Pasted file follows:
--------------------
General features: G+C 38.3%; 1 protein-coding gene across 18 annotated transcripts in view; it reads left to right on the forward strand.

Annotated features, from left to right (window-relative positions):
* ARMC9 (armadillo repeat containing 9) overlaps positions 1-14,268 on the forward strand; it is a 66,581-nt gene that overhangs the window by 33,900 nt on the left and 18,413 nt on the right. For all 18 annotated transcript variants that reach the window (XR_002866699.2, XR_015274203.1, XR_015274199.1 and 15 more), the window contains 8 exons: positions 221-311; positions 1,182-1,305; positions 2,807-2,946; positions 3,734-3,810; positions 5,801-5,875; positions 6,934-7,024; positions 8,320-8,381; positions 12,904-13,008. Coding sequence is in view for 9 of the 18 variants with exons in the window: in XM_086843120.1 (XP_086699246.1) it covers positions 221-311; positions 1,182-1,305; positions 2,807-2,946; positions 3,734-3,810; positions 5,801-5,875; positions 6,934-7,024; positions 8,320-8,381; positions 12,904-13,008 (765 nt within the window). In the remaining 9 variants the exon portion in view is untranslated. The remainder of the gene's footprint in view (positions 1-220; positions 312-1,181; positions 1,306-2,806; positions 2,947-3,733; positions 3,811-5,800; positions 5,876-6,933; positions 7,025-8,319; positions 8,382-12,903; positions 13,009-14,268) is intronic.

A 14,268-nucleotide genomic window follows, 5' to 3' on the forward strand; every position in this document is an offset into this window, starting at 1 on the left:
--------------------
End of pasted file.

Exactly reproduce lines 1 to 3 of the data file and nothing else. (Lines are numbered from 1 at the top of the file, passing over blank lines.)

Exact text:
General features: G+C 38.3%; 1 protein-coding gene across 18 annotated transcripts in view; it reads left to right on the forward strand.

Annotated features, from left to right (window-relative positions):
* ARMC9 (armadillo repeat containing 9) overlaps positions 1-14,268 on the forward strand; it is a 66,581-nt gene that overhangs the window by 33,900 nt on the left and 18,413 nt on the right. For all 18 annotated transcript variants that reach the window (XR_002866699.2, XR_015274203.1, XR_015274199.1 and 15 more), the window contains 8 exons: positions 221-311; positions 1,182-1,305; positions 2,807-2,946; positions 3,734-3,810; positions 5,801-5,875; positions 6,934-7,024; positions 8,320-8,381; positions 12,904-13,008. Coding sequence is in view for 9 of the 18 variants with exons in the window: in XM_086843120.1 (XP_086699246.1) it covers positions 221-311; positions 1,182-1,305; positions 2,807-2,946; positions 3,734-3,810; positions 5,801-5,875; positions 6,934-7,024; positions 8,320-8,381; positions 12,904-13,008 (765 nt within the window). In the remaining 9 variants the exon portion in view is untranslated. The remainder of the gene's footprint in view (positions 1-220; positions 312-1,181; positions 1,306-2,806; positions 2,947-3,733; positions 3,811-5,800; positions 5,876-6,933; positions 7,025-8,319; positions 8,382-12,903; positions 13,009-14,268) is intronic.